(photograph © Kiwidutch)

(photograph © Kiwidutch)

Himself, who is usually fairly neutral and certainly not emotional about buildings said with a big sigh of relief “thank heavens it’s not just boring flat cold block walls”.

The Haagse Bluff has this effect on people: it doesn’t ignore that people live in the modern world but it does work aesthetically around it. I personally think these buildings are inspired, giving them a sense of history in their façades gave them soul, and who wouldn’t want to embrace a place that has soul?

September 17, 2011

Haagse Hogeschool, Let’s take a Walk Around…

(photograph © Kiwidutch)

This post  features yet more photos from my archive stock, and is an extension of my yesterday’s post.

Last year I walked around the outside of the Haagse Hogeschool, taking photos and marvelling at what they have achieved in the redevelopment of this area.

Ok, I didn’t walk the entire complex, but did do a circuit of the  inner part of the Leeghwaterkade  to see the transformation that has taken place here in recent years.

I was surprised to see just how many new apartments they have managed to build here, along the Waldorpstraat side of the complex there is an entire block of new apartments, with cafés and a few businesses benieth, and on the Rijswijksweg  side there are (I think  independently  built and not associated with the school) four large luxury tower apartments.

The main complex of the Haagse Hogeschool is on the Stamkartstraat/Leeghwaterplein side, and I like that they have kept the original waterways, rather than just filling them in and used bridges to make walking around the site easier.

I did wonder about what the round tower-like structures in the water were, so investigated further and found that there were outer doors that opened up to reveal lift doors. Clearly the only was was “down”  so I’m assuming that these are probably the exits of an underground car park.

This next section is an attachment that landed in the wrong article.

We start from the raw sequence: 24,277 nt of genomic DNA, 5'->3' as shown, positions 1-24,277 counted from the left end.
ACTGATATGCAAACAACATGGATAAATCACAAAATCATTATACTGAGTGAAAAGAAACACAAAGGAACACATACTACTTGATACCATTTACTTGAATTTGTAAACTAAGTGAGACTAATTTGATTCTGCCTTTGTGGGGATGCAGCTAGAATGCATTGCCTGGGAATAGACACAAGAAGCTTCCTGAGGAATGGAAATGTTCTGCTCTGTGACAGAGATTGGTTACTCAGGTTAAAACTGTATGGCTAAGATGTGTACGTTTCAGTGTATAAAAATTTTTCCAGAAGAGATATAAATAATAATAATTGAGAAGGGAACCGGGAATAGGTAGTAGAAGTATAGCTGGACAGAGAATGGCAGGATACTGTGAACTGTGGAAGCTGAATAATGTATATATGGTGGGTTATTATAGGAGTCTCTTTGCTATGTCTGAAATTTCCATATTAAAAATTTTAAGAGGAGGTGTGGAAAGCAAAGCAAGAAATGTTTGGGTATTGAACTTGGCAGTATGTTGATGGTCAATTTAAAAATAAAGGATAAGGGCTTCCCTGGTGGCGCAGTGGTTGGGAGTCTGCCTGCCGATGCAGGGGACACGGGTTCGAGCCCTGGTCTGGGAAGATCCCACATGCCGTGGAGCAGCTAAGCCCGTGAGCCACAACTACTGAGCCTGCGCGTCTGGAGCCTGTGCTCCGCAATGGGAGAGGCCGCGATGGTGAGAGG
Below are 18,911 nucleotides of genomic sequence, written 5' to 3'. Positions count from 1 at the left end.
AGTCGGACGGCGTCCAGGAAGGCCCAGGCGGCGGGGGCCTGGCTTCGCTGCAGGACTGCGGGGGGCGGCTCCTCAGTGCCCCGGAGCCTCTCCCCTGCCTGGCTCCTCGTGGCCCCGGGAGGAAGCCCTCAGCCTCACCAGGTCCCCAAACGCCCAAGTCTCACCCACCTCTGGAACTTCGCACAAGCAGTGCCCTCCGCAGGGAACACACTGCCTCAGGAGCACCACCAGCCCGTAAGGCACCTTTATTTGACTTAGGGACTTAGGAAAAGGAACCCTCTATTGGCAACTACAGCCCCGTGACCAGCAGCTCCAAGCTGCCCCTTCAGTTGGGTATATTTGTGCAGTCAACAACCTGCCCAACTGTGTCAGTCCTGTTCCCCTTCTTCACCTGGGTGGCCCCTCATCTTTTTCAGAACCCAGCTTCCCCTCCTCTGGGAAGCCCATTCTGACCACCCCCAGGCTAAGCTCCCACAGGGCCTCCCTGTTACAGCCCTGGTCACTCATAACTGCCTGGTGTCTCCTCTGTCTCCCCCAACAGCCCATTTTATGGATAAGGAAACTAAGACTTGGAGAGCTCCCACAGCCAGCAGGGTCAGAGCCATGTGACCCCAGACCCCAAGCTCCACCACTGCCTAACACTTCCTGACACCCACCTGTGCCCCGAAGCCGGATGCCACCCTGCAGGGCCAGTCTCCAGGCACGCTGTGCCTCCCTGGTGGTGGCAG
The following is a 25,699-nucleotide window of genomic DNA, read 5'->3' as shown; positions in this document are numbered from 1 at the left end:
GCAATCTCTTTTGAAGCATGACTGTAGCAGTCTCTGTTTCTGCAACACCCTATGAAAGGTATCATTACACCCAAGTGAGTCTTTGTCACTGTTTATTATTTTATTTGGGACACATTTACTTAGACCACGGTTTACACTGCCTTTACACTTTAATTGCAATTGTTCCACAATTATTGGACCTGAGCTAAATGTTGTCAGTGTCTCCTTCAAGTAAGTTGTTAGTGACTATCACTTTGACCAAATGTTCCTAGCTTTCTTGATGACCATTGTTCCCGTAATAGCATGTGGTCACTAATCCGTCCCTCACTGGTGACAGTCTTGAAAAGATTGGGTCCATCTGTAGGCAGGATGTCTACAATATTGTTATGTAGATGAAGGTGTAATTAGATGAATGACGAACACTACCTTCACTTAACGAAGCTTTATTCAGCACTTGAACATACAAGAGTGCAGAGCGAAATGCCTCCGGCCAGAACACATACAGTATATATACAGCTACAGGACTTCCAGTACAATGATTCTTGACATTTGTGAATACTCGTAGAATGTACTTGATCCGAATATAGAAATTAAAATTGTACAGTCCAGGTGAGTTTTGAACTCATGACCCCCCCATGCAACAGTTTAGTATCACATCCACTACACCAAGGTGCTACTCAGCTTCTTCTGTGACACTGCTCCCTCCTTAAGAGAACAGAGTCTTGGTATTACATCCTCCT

There are ornamental platforms in the water, but for whatever reason, a few of the birds have opted to build their nests floating on the water rather than to take advantage of the ready-made platforms. … then again it’s probably safer that other birds can’t  find a easy landing spot to steal the eggs.

Join me on a virtual tour…

(photograph © Kiwidutch)

(photograph © Kiwidutch)

(photograph © Kiwidutch)

(photograph © Kiwidutch)

(photograph © Kiwidutch)

(photograph © Kiwidutch)

(photograph © Kiwidutch)

(photograph © Kiwidutch)

(photograph © Kiwidutch)

(photograph © Kiwidutch)

(photograph © Kiwidutch)

September 16, 2011

Finally, Someone is Thinking Outside the Box!

(photograph © Kiwidutch)

This is a photo taken from my archive files, where I aim to show you to various places and landmarks around my city and Province.

This one needs only a simple explanation:  the building has become a local landmark and it stands on the Leeghwaterplein (near the corner of Cruquiuskade) a short distance away from Hollandspoor Station, one of the two biggest train stations in The Hague.

It’s there because it’s almost directly next to the Haagse Hogeschool, a relatively new polytechnic facility that was part of the urban redevelopment project of a former light industrial area at the rear of the train station, … this building belongs to Stichting DUWO. (DUWO Foundation)